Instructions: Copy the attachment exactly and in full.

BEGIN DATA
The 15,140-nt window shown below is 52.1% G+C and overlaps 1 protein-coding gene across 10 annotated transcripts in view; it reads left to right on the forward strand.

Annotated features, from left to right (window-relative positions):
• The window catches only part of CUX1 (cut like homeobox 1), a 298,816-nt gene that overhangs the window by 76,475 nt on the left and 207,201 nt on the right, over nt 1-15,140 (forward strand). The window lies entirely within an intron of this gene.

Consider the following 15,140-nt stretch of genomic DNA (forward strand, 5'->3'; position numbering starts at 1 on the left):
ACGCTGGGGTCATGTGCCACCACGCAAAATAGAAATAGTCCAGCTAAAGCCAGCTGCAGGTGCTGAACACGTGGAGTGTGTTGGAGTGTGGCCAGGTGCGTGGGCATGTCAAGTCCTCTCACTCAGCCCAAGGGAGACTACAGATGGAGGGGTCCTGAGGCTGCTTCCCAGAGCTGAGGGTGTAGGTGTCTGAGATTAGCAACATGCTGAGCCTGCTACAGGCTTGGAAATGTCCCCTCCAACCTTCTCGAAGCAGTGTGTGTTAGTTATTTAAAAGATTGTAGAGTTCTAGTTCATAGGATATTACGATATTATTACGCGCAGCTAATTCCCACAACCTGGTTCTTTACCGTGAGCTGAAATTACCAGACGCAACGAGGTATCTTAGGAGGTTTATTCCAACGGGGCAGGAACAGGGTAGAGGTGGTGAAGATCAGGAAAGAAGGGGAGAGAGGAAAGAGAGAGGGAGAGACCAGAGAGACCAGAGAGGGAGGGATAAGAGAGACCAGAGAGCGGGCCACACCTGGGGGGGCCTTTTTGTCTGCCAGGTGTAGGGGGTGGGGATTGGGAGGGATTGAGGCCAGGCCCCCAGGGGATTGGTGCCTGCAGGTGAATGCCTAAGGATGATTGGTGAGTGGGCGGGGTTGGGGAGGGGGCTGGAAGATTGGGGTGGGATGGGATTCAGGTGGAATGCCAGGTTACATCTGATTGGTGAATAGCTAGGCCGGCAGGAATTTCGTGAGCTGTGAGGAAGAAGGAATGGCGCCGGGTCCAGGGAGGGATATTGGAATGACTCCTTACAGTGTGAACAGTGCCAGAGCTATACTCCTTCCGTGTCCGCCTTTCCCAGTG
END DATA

The 15,140-nt window shown below is 52.1% G+C and overlaps 1 protein-coding gene across 10 annotated transcripts in view; it reads left to right on the forward strand.

Annotated features, from left to right (window-relative positions):
• The window catches only part of CUX1 (cut like homeobox 1), a 298,816-nt gene that overhangs the window by 76,475 nt on the left and 207,201 nt on the right, over nt 1-15,140 (forward strand). The window lies entirely within an intron of this gene.

Consider the following 15,140-nt stretch of genomic DNA (forward strand, 5'->3'; position numbering starts at 1 on the left):
ACGCTGGGGTCATGTGCCACCACGCAAAATAGAAATAGTCCAGCTAAAGCCAGCTGCAGGTGCTGAACACGTGGAGTGTGTTGGAGTGTGGCCAGGTGCGTGGGCATGTCAAGTCCTCTCACTCAGCCCAAGGGAGACTACAGATGGAGGGGTCCTGAGGCTGCTTCCCAGAGCTGAGGGTGTAGGTGTCTGAGATTAGCAACATGCTGAGCCTGCTACAGGCTTGGAAATGTCCCCTCCAACCTTCTCGAAGCAGTGTGTGTTAGTTATTTAAAAGATTGTAGAGTTCTAGTTCATAGGATATTACGATATTATTACGCGCAGCTAATTCCCACAACCTGGTTCTTTACCGTGAGCTGAAATTACCAGACGCAACGAGGTATCTTAGGAGGTTTATTCCAACGGGGCAGGAACAGGGTAGAGGTGGTGAAGATCAGGAAAGAAGGGGAGAGAGGAAAGAGAGAGGGAGAGACCAGAGAGACCAGAGAGGGAGGGATAAGAGAGACCAGAGAGCGGGCCACACCTGGGGGGGCCTTTTTGTCTGCCAGGTGTAGGGGGTGGGGATTGGGAGGGATTGAGGCCAGGCCCCCAGGGGATTGGTGCCTGCAGGTGAATGCCTAAGGATGATTGGTGAGTGGGCGGGGTTGGGGAGGGGGCTGGAAGATTGGGGTGGGATGGGATTCAGGTGGAATGCCAGGTTACATCTGATTGGTGAATAGCTAGGCCGGCAGGAATTTCGTGAGCTGTGAGGAAGAAGGAATGGCGCCGGGTCCAGGGAGGGATATTGGAATGACTCCTTACAGTGTGAACAGTGCCAGAGCTATACTCCTTCCGTGTCCGCCTTTCCCAGTG